Dallisgrass is one of the most troublesome weeds in the Southern U.S., and it is occasionally found farther north. It forms distinct clumps in mowed lawns and produces tall, unsightly seed stalks. Although hand-pulling and selective herbicides are not effective in controlling Dallisgrass, it can be killed.
Dallisgrass: a Perennial Problem Dallisgrass is a deep-rooted bunchgrass that spreads by both seed and underground rhizomes. It prefers warm, moist areas and begins growth in early spring, readily invading bermudagrass and other warm-season lawns. Although difficult to control, Dallisgrass is usually less of a problem in lawns mowed frequently at a low height.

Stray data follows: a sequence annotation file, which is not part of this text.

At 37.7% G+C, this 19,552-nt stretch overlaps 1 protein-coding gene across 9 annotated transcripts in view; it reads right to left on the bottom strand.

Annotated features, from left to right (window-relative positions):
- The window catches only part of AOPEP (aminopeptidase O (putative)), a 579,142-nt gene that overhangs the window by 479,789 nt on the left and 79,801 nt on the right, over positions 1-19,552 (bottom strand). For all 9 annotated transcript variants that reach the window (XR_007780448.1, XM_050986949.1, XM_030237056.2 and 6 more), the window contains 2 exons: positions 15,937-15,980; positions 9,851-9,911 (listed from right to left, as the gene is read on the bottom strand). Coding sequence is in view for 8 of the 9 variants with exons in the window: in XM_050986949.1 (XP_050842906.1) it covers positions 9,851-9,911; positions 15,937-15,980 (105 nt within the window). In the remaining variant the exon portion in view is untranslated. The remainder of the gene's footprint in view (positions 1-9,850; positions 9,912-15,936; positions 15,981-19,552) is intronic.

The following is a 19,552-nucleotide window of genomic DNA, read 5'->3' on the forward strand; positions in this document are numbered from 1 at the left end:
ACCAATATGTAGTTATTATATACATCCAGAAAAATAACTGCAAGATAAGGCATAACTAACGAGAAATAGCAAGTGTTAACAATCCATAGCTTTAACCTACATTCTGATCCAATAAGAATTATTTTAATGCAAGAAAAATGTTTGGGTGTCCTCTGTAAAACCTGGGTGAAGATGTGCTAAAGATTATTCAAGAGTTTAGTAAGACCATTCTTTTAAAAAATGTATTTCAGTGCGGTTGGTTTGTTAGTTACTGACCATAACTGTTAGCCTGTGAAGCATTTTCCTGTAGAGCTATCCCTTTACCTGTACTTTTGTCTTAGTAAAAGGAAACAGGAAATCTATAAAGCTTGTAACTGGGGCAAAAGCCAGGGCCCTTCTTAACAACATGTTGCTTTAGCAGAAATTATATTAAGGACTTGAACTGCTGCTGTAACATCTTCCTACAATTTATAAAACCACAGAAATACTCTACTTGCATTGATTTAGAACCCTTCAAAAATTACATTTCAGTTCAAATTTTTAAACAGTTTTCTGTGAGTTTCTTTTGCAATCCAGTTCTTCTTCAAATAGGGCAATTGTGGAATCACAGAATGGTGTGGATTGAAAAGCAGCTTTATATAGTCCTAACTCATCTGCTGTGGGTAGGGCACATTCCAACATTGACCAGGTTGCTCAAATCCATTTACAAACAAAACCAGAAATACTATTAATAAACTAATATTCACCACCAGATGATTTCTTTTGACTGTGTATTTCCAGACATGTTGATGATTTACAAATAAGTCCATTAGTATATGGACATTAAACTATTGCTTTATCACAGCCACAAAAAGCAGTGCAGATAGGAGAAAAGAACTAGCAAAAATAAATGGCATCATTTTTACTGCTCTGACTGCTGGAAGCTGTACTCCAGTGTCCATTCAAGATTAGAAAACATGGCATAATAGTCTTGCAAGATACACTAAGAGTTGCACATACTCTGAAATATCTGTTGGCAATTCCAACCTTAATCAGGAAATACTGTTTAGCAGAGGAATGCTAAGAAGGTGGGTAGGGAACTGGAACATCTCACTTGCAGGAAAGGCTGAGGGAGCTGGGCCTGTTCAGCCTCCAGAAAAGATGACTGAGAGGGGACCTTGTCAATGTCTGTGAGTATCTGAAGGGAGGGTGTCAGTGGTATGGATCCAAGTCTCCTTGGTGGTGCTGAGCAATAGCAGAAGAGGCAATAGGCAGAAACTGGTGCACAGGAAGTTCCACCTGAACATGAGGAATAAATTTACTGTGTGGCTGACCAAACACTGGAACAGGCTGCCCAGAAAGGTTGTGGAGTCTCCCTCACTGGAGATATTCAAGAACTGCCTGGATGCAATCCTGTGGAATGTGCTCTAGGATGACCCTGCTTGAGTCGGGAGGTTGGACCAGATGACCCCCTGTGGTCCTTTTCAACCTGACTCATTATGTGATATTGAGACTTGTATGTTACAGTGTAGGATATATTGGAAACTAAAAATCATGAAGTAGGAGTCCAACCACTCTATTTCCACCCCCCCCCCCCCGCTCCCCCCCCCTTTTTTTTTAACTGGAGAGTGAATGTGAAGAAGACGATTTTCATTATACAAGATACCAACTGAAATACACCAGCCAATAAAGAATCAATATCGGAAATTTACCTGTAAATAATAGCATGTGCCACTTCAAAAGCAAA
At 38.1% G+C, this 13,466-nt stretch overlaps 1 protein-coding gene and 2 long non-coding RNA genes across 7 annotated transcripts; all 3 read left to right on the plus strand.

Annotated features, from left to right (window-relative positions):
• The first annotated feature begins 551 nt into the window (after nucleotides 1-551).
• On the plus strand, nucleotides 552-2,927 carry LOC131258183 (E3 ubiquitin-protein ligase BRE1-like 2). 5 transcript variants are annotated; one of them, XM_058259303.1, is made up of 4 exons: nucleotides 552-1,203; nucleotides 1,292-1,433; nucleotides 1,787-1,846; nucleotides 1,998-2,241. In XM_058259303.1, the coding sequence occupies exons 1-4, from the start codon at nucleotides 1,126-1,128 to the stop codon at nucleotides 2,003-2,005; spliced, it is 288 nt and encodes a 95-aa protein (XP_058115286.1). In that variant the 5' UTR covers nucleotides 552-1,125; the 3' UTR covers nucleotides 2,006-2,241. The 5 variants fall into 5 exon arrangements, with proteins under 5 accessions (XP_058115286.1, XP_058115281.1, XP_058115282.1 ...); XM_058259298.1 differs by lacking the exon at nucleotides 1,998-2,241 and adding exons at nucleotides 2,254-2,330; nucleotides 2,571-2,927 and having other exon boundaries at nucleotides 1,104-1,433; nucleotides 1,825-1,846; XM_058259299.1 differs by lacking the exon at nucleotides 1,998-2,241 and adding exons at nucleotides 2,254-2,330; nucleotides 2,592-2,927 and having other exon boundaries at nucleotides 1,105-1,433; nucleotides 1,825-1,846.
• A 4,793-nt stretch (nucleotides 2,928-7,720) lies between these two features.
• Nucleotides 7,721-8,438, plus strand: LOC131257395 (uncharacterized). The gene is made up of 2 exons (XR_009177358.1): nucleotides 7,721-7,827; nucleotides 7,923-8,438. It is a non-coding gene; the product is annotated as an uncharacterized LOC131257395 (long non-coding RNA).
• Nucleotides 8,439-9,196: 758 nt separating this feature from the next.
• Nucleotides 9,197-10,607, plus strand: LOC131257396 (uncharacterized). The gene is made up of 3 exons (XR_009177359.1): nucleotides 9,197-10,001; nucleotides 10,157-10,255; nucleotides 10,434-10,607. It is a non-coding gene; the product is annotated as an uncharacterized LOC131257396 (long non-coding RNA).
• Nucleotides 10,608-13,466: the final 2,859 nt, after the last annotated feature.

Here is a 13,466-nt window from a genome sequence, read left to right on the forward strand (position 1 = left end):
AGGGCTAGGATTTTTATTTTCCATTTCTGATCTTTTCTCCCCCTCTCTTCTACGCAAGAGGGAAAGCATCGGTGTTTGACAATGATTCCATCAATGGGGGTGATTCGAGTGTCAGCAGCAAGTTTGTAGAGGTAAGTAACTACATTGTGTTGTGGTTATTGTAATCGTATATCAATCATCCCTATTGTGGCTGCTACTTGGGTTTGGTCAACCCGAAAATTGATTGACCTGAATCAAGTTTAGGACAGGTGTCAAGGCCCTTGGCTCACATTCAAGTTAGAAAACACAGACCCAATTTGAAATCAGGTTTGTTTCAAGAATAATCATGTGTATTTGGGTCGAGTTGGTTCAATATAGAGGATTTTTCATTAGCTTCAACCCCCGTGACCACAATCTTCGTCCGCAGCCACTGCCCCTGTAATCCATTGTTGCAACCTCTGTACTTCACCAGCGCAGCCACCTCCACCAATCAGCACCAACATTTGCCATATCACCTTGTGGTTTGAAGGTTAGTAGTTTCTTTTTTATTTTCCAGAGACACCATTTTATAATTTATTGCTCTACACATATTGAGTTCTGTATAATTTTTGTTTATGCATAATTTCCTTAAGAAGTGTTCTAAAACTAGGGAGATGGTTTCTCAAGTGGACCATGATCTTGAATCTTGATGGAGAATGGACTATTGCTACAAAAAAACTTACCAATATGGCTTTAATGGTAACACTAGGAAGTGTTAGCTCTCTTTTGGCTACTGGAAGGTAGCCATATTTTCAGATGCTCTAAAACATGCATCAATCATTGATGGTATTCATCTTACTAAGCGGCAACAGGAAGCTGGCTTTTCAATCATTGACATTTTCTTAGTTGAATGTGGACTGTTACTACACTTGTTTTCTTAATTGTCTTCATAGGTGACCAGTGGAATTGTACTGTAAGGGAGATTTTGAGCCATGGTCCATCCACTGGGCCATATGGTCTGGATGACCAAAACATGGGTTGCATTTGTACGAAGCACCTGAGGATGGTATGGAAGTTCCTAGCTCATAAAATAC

Dallisgrass forms distinctive star-like clumps of 2- to 6-inch stems and coarse 4- to 10-inch-long leaves. The seed stalks grow from the top of the stems between May and October and have three to five fingerlike segments covered by fine, silken hairs. Dallisgrass grows most vigorously in warm summer weather, but remains green in winter.
Pulling Won't Get It All Hand-pulling Dallisgrass doesn't provide effective control, because some of the rhizomes will be left in the soil to grow back. Selective herbicides will not control Dallisgrass, but you can spot-treat actively growing weeds with Roundup® Ready-To-Use Weed & Grass Killer III. Because Roundup® Ready-To-Use Weed & Grass Killer III will also kill desirable lawn grasses that are contacted by the spray, wait three days and repair treated spots by reseeding or plugging as necessary.